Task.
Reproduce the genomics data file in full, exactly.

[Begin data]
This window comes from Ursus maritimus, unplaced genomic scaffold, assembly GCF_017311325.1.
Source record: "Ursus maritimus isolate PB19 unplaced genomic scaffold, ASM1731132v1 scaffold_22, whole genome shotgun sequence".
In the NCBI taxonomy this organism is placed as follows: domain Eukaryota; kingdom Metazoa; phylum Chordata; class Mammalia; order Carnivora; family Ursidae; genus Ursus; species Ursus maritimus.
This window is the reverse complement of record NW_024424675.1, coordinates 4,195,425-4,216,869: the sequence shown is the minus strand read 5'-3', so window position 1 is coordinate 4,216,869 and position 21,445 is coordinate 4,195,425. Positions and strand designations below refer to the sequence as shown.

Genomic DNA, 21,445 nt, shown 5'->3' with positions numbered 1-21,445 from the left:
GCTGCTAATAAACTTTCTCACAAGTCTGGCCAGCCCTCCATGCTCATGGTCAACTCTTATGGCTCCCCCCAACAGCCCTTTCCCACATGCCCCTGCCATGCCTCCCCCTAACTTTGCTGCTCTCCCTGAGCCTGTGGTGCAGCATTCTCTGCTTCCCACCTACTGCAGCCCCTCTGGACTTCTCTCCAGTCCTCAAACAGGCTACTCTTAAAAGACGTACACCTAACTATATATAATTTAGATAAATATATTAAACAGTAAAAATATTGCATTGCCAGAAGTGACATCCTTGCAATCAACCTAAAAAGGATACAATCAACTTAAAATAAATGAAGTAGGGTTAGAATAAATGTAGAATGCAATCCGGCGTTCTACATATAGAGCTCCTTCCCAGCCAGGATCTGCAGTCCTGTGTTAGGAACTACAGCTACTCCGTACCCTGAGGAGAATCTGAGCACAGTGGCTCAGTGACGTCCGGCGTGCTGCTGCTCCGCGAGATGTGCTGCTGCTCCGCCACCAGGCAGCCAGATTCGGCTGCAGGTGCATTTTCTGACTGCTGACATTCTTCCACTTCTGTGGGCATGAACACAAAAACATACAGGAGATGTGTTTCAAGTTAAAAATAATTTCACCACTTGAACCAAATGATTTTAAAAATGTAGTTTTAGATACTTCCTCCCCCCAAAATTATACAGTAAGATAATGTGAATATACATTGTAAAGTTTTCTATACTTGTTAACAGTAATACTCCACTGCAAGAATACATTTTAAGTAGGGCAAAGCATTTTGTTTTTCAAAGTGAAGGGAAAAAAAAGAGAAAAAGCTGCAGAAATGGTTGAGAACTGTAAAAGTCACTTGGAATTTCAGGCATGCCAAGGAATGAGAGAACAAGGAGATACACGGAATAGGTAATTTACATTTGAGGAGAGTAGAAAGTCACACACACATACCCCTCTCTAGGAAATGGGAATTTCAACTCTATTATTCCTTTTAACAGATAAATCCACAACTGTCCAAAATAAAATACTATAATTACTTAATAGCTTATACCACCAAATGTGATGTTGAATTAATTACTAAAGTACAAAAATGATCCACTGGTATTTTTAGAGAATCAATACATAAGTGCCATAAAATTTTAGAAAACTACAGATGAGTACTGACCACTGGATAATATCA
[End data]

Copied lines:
This window comes from Ursus maritimus, unplaced genomic scaffold, assembly GCF_017311325.1.
Source record: "Ursus maritimus isolate PB19 unplaced genomic scaffold, ASM1731132v1 scaffold_22, whole genome shotgun sequence".
In the NCBI taxonomy this organism is placed as follows: domain Eukaryota; kingdom Metazoa; phylum Chordata; class Mammalia; order Carnivora; family Ursidae; genus Ursus; species Ursus maritimus.
This window is the reverse complement of record NW_024424675.1, coordinates 4,195,425-4,216,869: the sequence shown is the minus strand read 5'-3', so window position 1 is coordinate 4,216,869 and position 21,445 is coordinate 4,195,425. Positions and strand designations below refer to the sequence as shown.

Genomic DNA, 21,445 nt, shown 5'->3' with positions numbered 1-21,445 from the left:
GCTGCTAATAAACTTTCTCACAAGTCTGGCCAGCCCTCCATGCTCATGGTCAACTCTTATGGCTCCCCCCAACAGCCCTTTCCCACATGCCCCTGCCATGCCTCCCCCTAACTTTGCTGCTCTCCCTGAGCCTGTGGTGCAGCATTCTCTGCTTCCCACCTACTGCAGCCCCTCTGGACTTCTCTCCAGTCCTCAAACAGGCTACTCTTAAAAGACGTACACCTAACTATATATAATTTAGATAAATATATTAAACAGTAAAAATATTGCATTGCCAGAAGTGACATCCTTGCAATCAACCTAAAAAGGATACAATCAACTTAAAATAAATGAAGTAGGGTTAGAATAAATGTAGAATGCAATCCGGCGTTCTACATATAGAGCTCCTTCCCAGCCAGGATCTGCAGTCCTGTGTTAGGAACTACAGCTACTCCGTACCCTGAGGAGAATCTGAGCACAGTGGCTCAGTGACGTCCGGCGTGCTGCTGCTCCGCGAGATGTGCTGCTGCTCCGCCACCAGGCAGCCAGATTCGGCTGCAGGTGCATTTTCTGACTGCTGACATTCTTCCACTTCTGTGGGCATGAACACAAAAACATACAGGAGATGTGTTTCAAGTTAAAAATAATTTCACCACTTGAACCAAATGATTTTAAAAATGTAGTTTTAGATACTTCCTCCCCCCAAAATTATACAGTAAGATAATGTGAATATACATTGTAAAGTTTTCTATACTTGTTAACAGTAATACTCCACTGCAAGAATACATTTTAAGTAGGGCAAAGCATTTTGTTTTTCAAAGTGAAGGGAAAAAAAAGAGAAAAAGCTGCAGAAATGGTTGAGAACTGTAAAAGTCACTTGGAATTTCAGGCATGCCAAGGAATGAGAGAACAAGGAGATACACGGAATAGGTAATTTACATTTGAGGAGAGTAGAAAGTCACACACACATACCCCTCTCTAGGAAATGGGAATTTCAACTCTATTATTCCTTTTAACAGATAAATCCACAACTGTCCAAAATAAAATACTATAATTACTTAATAGCTTATACCACCAAATGTGATGTTGAATTAATTACTAAAGTACAAAAATGATCCACTGGTATTTTTAGAGAATCAATACATAAGTGCCATAAAATTTTAGAAAACTACAGATGAGTACTGACCACTGGATAATATCA